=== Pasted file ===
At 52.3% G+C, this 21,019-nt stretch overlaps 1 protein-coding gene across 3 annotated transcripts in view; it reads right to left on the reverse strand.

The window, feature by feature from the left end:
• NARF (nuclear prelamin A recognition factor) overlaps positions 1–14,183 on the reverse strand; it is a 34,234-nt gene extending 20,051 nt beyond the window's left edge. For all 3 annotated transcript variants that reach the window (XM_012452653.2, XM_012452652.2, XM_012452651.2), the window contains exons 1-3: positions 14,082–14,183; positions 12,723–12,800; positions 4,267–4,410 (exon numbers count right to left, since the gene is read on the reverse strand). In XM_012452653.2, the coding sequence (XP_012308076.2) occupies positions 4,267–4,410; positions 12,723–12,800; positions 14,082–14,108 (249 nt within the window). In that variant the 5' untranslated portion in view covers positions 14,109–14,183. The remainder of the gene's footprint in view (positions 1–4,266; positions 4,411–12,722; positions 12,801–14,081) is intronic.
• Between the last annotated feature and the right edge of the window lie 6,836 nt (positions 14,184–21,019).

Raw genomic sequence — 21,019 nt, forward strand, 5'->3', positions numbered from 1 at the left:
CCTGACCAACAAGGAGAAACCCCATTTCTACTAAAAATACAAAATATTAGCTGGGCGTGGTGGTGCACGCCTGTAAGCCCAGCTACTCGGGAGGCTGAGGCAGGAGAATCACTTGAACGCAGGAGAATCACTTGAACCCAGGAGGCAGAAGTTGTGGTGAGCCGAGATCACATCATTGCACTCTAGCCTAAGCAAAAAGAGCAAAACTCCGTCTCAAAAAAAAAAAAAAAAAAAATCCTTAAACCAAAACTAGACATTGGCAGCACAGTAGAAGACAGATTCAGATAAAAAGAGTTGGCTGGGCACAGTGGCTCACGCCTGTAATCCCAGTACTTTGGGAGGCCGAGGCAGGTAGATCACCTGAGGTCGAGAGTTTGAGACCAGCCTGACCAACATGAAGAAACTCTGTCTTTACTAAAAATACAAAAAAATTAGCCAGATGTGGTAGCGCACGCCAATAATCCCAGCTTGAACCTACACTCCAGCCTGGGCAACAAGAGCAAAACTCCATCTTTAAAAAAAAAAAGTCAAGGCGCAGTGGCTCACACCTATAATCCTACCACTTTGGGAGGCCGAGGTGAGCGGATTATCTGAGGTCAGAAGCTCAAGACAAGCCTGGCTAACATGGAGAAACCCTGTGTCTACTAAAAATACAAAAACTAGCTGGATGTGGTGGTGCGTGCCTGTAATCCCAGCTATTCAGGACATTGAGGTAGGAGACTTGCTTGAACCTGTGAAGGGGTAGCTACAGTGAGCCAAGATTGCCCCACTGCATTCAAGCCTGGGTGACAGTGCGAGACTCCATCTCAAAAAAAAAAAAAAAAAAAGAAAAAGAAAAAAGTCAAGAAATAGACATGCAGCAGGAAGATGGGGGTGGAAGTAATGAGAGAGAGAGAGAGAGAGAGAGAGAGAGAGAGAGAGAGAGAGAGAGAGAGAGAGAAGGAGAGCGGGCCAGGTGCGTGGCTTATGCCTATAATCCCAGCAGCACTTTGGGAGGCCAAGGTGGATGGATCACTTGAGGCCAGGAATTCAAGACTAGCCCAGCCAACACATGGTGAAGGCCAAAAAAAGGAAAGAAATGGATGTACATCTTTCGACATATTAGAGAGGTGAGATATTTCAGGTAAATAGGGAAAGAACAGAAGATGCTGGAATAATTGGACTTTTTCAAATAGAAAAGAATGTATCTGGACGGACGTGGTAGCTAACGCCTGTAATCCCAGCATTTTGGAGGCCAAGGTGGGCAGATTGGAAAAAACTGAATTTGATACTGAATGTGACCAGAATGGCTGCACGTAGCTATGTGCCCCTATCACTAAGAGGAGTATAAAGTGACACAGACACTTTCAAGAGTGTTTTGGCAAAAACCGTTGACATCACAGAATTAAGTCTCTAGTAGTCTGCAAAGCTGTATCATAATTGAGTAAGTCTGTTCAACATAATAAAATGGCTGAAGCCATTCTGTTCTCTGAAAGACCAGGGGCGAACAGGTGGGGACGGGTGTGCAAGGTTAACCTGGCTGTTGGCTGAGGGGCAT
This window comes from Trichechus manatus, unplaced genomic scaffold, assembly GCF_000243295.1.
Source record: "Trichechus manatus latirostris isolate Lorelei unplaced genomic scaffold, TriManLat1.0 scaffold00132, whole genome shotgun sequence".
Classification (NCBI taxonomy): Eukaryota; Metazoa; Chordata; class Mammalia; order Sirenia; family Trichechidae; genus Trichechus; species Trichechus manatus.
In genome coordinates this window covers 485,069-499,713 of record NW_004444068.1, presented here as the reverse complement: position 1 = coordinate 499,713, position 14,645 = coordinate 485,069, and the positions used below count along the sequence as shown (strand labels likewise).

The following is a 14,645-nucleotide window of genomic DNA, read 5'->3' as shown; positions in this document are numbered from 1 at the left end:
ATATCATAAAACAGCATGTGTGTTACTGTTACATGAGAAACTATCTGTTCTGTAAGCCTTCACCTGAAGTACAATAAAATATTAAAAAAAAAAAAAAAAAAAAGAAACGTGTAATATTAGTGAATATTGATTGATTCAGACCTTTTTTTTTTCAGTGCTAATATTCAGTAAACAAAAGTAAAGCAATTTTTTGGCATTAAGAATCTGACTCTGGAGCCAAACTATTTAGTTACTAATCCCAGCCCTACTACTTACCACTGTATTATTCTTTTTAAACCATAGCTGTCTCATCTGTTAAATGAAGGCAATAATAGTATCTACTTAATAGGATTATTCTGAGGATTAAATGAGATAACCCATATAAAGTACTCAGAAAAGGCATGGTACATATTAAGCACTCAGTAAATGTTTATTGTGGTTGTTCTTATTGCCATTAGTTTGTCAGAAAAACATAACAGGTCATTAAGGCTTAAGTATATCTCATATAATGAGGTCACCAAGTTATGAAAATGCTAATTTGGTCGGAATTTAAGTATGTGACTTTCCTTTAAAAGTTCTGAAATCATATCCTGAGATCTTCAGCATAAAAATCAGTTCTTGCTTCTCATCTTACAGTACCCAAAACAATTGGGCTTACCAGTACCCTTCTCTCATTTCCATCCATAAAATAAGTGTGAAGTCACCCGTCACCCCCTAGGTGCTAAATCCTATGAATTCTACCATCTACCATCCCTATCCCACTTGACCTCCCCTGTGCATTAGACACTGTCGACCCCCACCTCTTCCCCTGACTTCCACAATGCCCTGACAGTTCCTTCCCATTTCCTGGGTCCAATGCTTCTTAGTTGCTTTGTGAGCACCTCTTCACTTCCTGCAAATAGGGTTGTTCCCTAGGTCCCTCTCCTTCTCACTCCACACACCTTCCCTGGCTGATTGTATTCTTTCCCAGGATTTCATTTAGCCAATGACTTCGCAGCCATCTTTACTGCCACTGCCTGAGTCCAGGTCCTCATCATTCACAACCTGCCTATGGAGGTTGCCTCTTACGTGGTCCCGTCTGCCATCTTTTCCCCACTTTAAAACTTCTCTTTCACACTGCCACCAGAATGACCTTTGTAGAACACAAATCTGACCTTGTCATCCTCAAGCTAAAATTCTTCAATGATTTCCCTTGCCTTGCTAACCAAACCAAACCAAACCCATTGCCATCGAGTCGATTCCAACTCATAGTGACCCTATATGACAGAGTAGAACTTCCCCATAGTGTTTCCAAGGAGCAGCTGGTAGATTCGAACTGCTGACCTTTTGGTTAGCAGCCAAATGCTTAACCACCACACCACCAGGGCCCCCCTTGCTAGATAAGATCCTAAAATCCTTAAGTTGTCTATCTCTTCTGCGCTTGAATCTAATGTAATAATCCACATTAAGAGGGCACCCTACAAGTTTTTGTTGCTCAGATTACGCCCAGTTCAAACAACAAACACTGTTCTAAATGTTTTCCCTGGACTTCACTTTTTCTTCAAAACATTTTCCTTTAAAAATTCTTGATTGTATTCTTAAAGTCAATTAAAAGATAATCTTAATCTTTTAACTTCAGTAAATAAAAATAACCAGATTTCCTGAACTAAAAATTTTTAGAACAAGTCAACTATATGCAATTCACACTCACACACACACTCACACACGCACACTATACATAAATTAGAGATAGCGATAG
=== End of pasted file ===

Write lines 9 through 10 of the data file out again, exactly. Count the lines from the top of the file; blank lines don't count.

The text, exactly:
Classification (NCBI taxonomy): Eukaryota; Metazoa; Chordata; class Mammalia; order Sirenia; family Trichechidae; genus Trichechus; species Trichechus manatus.
In genome coordinates this window covers 485,069-499,713 of record NW_004444068.1, presented here as the reverse complement: position 1 = coordinate 499,713, position 14,645 = coordinate 485,069, and the positions used below count along the sequence as shown (strand labels likewise).